Referrals based on personal experience and helping your neighbor leverage intrinsic motivations to share

Pula tested messaging centered on the intrinsic reward of “helping your neighbour”, yielding as much of a positive response as incentive-based referral requests, indicating that farmers are not acting merely on their self-interest but are also concerned with the welfare of their peers.

Social networks are a powerful tool for driving initial product update; however, deeper engagement is needed to drive active product use

The referral programme reached  113,816 referrals in Malawi and 9,289 in Zambia over the course of two and a half months that it was run. Despite these relatively high referral rates, conversion rates were low; 13% and 17% respectively at the peak period following the first rains. These rates are however at par with the industry average of 13%.

Over the full life of the referral program, an average conversion (e.g. referrals leading to sales) settled at 3% across both the Zambia and Malawi portfolios.    

Note: Referrals that were not successfully delivered or initiated by spammers (over 50 referrals)  excluded. Spike in Zambia conversion rate in last week of sample frame is based on 34 observations, but is statistically significant at the .01 level.

Referrals based on trusted sources are more effective

Data from the pilot indicates that SHF value advice on insurance more if coming from a trusted source:

  • In both Zambia and Malawi, referred farmers are much more likely to purchase a seed variety covered by Pula insurance if the referral came from somebody who had also purchased that year.
  • In Zambia, the majority of referred farmers that purchased Pula-insured seed of the same size or variety as their referee also bought from the same shop. This suggests that there are networks of farmers following the same practices within the same geographic areas, and that the scope of referrals went beyond the insurance product, in this case also to the agent / source.
  • 25% and 15% of referees in Malawi and Zambia, respectively, go on to refer somebody else.  This is much higher than the proportion who actually bought a Pula-insured input themselves. However, the conversion rate in Zambia is significantly higher for the first referral in a network chain.
Platform selection matters

While push SMS offers a fairly low-cost marketing platform; it lacks the context that a new lead would need to adequately understand the product and adopt it. Pula found that farmers responded better with a guided USSD session, or an SMS followed up with a call to provide context for the promotion or service. The level of context and guidance provided plays a role in successfully retrieving a referral and ultimately, it’s conversion.

The importance of a human touchpoint in converting a referral to a sale  was found to be context-dependant. In Malawi, referrals that came through the call center were 3 times more likely to lead to a sale, but almost the exact reverse was true in Zambia (USSD referrals were 2.5 times more likely to lead to a conversion). This is likely due to different implementations of call center strategy across the two countries; in Malawi, the callers focused on following up with referral receivers who had not yet converted. This suggests that utilizing human ‘touch’, even if over telephone, is a potentially effective, but high-cost, tool for increasing sales on referrals  provided the context is appropriate.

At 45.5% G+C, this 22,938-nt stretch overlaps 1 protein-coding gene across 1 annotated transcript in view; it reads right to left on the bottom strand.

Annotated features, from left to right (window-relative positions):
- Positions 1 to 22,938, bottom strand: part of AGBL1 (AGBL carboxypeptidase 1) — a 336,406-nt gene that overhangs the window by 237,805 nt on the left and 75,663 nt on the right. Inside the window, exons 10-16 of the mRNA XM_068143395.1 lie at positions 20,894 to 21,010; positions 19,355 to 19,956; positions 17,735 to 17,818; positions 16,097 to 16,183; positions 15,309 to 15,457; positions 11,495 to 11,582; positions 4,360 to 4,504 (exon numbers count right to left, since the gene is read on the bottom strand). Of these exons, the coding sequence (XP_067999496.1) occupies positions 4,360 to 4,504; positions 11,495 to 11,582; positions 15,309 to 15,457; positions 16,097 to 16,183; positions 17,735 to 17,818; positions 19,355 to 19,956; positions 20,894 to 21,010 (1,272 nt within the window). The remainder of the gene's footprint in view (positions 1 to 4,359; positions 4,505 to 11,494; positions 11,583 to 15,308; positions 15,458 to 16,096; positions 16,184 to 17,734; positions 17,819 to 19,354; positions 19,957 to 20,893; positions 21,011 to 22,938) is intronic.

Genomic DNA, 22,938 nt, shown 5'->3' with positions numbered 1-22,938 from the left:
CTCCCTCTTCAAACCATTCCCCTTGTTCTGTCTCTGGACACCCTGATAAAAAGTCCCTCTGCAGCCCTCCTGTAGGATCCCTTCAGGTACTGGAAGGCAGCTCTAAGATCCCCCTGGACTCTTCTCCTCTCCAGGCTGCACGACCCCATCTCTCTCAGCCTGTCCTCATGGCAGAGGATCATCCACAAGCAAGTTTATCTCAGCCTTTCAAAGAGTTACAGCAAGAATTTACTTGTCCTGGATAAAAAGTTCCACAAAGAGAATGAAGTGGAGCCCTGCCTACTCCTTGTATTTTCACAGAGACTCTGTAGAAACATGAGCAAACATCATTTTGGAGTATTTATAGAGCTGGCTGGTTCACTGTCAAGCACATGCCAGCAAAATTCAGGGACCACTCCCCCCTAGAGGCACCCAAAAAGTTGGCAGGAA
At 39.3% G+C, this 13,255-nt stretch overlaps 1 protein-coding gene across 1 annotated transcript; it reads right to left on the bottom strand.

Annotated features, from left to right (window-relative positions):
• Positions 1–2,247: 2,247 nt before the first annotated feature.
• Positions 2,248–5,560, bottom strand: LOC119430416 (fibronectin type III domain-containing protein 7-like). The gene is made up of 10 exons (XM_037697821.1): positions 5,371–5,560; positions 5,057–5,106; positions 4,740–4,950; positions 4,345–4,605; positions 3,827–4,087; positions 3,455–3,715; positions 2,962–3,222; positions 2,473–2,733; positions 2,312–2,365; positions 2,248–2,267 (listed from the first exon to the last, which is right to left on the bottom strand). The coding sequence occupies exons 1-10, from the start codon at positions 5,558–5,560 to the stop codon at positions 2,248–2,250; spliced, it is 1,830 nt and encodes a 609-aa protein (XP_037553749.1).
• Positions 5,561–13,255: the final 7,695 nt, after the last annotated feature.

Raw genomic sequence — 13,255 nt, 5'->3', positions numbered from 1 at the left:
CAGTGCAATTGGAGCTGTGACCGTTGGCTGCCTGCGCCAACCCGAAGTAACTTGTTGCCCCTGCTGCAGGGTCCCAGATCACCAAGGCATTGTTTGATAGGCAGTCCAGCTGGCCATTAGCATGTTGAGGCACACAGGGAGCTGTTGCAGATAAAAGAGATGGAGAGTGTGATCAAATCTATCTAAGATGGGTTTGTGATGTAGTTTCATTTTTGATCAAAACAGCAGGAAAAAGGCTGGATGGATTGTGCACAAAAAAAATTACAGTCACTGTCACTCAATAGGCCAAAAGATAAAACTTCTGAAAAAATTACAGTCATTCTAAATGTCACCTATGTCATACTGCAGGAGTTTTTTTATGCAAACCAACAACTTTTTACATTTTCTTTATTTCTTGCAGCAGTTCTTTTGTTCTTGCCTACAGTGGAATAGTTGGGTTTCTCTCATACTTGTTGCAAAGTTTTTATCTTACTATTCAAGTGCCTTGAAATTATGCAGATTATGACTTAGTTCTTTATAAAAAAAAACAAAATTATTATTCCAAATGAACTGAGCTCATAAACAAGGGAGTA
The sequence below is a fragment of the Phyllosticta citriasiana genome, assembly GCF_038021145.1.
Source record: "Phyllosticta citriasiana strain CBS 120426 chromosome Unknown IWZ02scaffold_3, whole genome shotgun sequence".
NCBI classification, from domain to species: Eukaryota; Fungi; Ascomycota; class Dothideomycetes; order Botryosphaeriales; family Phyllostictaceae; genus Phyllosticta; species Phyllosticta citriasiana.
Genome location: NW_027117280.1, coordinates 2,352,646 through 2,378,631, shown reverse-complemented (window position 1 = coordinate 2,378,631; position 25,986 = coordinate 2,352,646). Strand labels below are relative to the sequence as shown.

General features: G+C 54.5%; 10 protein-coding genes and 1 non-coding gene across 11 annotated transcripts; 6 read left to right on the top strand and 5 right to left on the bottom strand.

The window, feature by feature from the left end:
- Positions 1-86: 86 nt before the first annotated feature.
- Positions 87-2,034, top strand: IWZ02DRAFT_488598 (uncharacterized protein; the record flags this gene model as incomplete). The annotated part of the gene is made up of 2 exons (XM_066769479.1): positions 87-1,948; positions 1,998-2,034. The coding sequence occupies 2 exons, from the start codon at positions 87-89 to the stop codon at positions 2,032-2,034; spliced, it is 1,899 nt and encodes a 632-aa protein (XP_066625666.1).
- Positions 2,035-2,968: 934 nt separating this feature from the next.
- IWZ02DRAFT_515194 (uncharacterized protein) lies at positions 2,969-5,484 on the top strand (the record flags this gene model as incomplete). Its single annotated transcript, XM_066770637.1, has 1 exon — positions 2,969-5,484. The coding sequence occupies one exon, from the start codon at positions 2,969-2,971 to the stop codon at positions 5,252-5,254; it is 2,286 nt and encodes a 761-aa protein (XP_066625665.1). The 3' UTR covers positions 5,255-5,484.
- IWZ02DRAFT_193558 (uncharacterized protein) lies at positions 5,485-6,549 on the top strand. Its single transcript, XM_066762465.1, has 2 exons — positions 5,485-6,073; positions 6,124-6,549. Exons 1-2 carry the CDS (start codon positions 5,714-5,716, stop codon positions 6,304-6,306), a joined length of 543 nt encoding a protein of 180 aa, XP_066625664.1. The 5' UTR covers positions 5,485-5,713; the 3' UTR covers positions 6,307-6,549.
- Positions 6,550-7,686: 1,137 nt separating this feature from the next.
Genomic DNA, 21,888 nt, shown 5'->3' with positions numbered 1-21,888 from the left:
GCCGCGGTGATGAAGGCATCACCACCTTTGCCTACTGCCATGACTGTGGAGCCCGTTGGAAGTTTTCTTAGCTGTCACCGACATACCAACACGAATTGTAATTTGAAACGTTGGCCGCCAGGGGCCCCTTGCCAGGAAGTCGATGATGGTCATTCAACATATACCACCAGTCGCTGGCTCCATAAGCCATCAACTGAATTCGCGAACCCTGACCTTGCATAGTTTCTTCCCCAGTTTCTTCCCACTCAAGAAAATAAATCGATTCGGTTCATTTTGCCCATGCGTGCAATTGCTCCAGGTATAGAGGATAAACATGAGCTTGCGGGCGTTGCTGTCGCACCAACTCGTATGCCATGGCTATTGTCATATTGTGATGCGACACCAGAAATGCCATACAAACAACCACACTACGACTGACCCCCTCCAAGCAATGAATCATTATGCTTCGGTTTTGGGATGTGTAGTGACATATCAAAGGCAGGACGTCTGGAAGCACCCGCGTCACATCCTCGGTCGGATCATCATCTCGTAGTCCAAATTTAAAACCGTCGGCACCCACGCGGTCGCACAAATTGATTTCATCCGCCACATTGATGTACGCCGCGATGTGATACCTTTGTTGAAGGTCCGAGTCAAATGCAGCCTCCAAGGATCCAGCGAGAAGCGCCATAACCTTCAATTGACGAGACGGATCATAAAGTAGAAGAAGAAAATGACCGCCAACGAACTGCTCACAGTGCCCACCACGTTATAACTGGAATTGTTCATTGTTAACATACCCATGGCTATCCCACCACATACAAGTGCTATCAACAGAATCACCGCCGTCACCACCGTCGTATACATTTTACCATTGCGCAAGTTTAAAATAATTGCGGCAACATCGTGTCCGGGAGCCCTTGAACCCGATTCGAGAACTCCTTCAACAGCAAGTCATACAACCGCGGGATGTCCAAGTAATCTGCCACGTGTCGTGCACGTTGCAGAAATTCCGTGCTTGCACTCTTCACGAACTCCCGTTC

In Nigeria, Pula found that only 2.3% of farmers registered using the call center, while none self-register with a mobile phone. Instead, the vast majority (97.6%) were registered via the input agent and Android App.  

Conclusion

While traditional marketing is an important part of product and service delivery, communities often trust solutions which they have seen work for their peers. Consequently, the referral program developed by Pula holds great promise for the increase in uptake and change in the intrinsic value-perception of insurance by smallholder farmers. Overall, a blended approach that not only focuses on incentive to the referring farmer, but communicates the overarching social benefit that the service provider brings, has the potential to drive behaviour change and perception towards an otherwise misunderstood concept. Pula estimates that rollout of the solution could increase rural sales by at least 40% from the previous season, given lead generation and conversion trends witnessed this season. This is, an unprecedented figure for an insurance product targeting a traditionally underserved market.

Authors:
Samantha Malambo, Senior Program Officer and Head of Farmer Capability Lab, AgriFin Accelerate.
Collins Marita, Monitoring Evaluation and Learning Manager, AgriFin Accelerate.